By Congressman Jerry P. Treñas
Distinguished guests, ladies and gentlemen.
I am truly honored to speak before the distinguished guests of the Association of Schools of Public Administration in the Philippines’ (ASPAP) seminar on “good governance: social accountability and environment.” I wish to express my appreciation for the efforts of the ASPAP’s West Visayas Chapter and the West Visayas State University in organizing this seminar, which is definitely timely considering the present environmental challenges besetting our country today, and the lack of accountability for those who are responsible for aggravating our environmental problems.
As future leaders and public servants, the key to our ecological survival lies in your hands. Whether you like it or not, your generation has the burden of ensuring our survival amidst the current environmental crisis that we are facing.
Let me give you a brief moment to digest two words that I just used.
Yes, ladies and gentlemen, our environmental situation as of this very moment is severe. It is dire. Nay, it is desperate.
Our very survival depends upon the action of our future generation of public administrators and civil servants; and by our survival, I do not only mean the survival of the City of Iloilo, or the Republicof the Philippines. The danger to our ecology is global. Humanity’s very existence is at stake. No one is safe, hence no one can afford to be apathetic. As the future leaders of our government, you have the monumental task of making sure that your children and grandchildren will have a world to live on. If you follow the lack of enthusiasm of your present leaders, if you fail to hold accountable the leaders of this country who still refuse to acknowledge the gravity of the situation, then there is no hope left for this country. Indeed, there is no hope left for this planet.
Which is why I used the word crisis.
There is a reason why so many high-level conferences were held among the leaders of the world regarding the state of our environment. The leaders of the world acknowledge that if we do not do something drastic within our lifetime, there may not be another generation for us to leave our legacy behind and enjoy the blessings of this Earth. The leaders of the free world have already discussed numerous measures, such as lowering greenhouse gas emissions and using alternative sources of power. Yet the fact still remains that our Ozone layer is still being depleted by unabated fossil fuel emissions. Despite the intentions of the international community to do away with harmful pollutants that destroy our Ozone layer, the countries of the world – both industrial and developing – are still dependent on fossil fuel.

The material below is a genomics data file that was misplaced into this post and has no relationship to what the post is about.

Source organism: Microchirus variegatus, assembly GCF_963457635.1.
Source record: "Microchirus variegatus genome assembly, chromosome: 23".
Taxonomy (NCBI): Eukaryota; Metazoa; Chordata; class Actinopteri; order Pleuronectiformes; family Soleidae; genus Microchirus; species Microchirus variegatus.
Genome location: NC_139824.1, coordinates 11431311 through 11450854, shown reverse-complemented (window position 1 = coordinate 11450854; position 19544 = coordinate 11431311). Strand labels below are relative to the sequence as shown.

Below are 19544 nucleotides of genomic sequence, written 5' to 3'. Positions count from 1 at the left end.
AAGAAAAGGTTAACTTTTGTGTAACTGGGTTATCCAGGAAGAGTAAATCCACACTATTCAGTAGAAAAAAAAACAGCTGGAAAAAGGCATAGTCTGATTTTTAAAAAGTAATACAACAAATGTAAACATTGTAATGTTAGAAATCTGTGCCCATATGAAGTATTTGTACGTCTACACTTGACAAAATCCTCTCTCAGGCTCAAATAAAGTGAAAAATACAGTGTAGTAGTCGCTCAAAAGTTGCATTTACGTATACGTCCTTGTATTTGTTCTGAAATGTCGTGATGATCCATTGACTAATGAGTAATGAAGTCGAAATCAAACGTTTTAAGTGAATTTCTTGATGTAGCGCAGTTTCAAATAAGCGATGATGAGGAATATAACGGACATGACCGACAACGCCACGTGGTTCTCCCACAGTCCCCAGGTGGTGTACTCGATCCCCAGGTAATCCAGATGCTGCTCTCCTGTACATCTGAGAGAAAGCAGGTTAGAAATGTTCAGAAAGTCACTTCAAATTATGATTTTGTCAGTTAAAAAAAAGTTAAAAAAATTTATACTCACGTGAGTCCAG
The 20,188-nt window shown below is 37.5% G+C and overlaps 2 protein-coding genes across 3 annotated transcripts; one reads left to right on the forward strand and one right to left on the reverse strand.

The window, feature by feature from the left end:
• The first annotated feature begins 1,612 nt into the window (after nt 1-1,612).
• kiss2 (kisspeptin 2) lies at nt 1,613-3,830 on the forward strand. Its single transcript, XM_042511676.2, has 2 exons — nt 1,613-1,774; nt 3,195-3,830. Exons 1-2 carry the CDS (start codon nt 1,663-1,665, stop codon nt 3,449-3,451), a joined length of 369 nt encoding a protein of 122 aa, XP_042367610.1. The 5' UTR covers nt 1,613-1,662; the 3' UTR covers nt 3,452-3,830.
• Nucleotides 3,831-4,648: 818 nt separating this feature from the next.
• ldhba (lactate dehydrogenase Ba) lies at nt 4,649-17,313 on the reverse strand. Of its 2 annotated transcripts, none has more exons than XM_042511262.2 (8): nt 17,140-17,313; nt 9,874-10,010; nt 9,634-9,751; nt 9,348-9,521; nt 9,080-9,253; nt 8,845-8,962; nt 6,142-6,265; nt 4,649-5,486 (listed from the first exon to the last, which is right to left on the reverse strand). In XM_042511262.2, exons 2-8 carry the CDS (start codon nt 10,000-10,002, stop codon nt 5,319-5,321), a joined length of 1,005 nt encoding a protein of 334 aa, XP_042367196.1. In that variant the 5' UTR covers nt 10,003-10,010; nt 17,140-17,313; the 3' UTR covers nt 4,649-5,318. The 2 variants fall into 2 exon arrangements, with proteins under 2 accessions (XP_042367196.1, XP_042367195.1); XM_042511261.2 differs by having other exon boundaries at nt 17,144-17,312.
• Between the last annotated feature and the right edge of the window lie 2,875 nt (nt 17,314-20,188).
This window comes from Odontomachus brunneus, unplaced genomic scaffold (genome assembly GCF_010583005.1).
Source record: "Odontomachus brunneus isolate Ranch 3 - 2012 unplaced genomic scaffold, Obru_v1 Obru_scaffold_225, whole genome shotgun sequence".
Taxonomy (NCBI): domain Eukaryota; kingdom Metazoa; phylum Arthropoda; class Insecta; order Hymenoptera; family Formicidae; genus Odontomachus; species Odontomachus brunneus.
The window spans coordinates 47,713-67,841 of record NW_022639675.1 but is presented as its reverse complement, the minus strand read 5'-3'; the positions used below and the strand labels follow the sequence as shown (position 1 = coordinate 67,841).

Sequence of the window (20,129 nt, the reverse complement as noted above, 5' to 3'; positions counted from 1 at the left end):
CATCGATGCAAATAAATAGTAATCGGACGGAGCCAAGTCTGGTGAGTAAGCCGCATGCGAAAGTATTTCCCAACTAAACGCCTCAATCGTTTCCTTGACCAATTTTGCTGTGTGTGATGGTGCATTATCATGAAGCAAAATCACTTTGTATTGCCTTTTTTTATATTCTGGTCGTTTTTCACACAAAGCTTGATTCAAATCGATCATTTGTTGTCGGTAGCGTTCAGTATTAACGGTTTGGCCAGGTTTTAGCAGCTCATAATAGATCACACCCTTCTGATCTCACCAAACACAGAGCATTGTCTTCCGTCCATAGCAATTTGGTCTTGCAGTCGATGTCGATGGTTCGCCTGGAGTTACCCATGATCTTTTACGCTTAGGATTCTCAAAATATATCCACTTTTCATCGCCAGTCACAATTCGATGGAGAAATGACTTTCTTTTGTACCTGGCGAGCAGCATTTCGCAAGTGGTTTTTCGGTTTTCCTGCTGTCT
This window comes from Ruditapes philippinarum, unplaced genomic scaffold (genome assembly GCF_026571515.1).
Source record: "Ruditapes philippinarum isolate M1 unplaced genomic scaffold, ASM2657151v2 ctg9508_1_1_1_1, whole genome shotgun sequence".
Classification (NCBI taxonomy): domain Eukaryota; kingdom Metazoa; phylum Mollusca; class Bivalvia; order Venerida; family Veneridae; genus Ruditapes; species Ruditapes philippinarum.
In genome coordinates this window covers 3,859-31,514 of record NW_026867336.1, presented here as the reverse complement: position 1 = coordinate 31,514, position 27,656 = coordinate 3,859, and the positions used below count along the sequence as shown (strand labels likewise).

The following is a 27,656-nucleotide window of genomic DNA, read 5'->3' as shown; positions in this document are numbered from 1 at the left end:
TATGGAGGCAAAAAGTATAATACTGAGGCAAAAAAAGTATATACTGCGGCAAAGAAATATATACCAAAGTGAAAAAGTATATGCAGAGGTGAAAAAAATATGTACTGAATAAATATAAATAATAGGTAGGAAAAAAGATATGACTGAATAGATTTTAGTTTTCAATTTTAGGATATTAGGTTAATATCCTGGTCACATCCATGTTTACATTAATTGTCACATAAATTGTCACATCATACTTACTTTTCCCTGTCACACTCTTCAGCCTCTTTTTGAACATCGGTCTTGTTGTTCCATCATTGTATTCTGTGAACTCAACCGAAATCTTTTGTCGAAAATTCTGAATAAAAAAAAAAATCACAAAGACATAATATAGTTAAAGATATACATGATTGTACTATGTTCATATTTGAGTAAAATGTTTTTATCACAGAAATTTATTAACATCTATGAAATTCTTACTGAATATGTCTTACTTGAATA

One has to wonder – if our leaders are aware of the causes of our ecological problems, why not merely prohibit the use of these harmful substances and devices in order to save the environment?
The question may be simple, but the answer is more complicated than merely making a conscious choice of saving the environment. Going “green”, to use the parlance of environmentalists, is not an easy decision because of the repercussions of immediately shunning our energy sources. All nations in this planet are highly dependent on burning fuel in order to produce power. We have to burn fossil fuel in order to make our cars run, we have to burn fuel in order to light our lamps, and we have to burn fuel in order to cook our food. In other words, the modern way of life enjoyed by mankind is the price that must be paid in order to go “green”.